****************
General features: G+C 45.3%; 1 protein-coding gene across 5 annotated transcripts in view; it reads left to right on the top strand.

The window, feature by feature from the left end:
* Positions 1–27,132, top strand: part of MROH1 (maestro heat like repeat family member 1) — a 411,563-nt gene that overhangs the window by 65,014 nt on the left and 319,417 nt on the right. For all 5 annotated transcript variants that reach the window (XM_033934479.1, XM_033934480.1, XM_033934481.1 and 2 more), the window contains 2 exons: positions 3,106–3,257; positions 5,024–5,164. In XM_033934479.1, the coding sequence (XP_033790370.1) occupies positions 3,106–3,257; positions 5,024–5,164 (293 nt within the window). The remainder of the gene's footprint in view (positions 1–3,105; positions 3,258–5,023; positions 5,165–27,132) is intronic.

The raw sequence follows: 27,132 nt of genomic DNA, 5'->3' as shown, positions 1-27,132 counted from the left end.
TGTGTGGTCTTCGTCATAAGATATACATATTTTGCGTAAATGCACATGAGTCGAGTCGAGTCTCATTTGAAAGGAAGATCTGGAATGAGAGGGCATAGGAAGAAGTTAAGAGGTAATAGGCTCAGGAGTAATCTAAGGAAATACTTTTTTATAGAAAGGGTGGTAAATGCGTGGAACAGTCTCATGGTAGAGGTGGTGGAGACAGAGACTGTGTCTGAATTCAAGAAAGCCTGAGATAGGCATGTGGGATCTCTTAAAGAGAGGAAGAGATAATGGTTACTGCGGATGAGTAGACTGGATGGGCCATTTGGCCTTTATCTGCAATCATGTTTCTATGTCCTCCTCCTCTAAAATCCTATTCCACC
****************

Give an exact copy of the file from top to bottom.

General features: G+C 45.3%; 1 protein-coding gene across 5 annotated transcripts in view; it reads left to right on the top strand.

The window, feature by feature from the left end:
* Positions 1–27,132, top strand: part of MROH1 (maestro heat like repeat family member 1) — a 411,563-nt gene that overhangs the window by 65,014 nt on the left and 319,417 nt on the right. For all 5 annotated transcript variants that reach the window (XM_033934479.1, XM_033934480.1, XM_033934481.1 and 2 more), the window contains 2 exons: positions 3,106–3,257; positions 5,024–5,164. In XM_033934479.1, the coding sequence (XP_033790370.1) occupies positions 3,106–3,257; positions 5,024–5,164 (293 nt within the window). The remainder of the gene's footprint in view (positions 1–3,105; positions 3,258–5,023; positions 5,165–27,132) is intronic.

The raw sequence follows: 27,132 nt of genomic DNA, 5'->3' as shown, positions 1-27,132 counted from the left end.
TGTGTGGTCTTCGTCATAAGATATACATATTTTGCGTAAATGCACATGAGTCGAGTCGAGTCTCATTTGAAAGGAAGATCTGGAATGAGAGGGCATAGGAAGAAGTTAAGAGGTAATAGGCTCAGGAGTAATCTAAGGAAATACTTTTTTATAGAAAGGGTGGTAAATGCGTGGAACAGTCTCATGGTAGAGGTGGTGGAGACAGAGACTGTGTCTGAATTCAAGAAAGCCTGAGATAGGCATGTGGGATCTCTTAAAGAGAGGAAGAGATAATGGTTACTGCGGATGAGTAGACTGGATGGGCCATTTGGCCTTTATCTGCAATCATGTTTCTATGTCCTCCTCCTCTAAAATCCTATTCCACC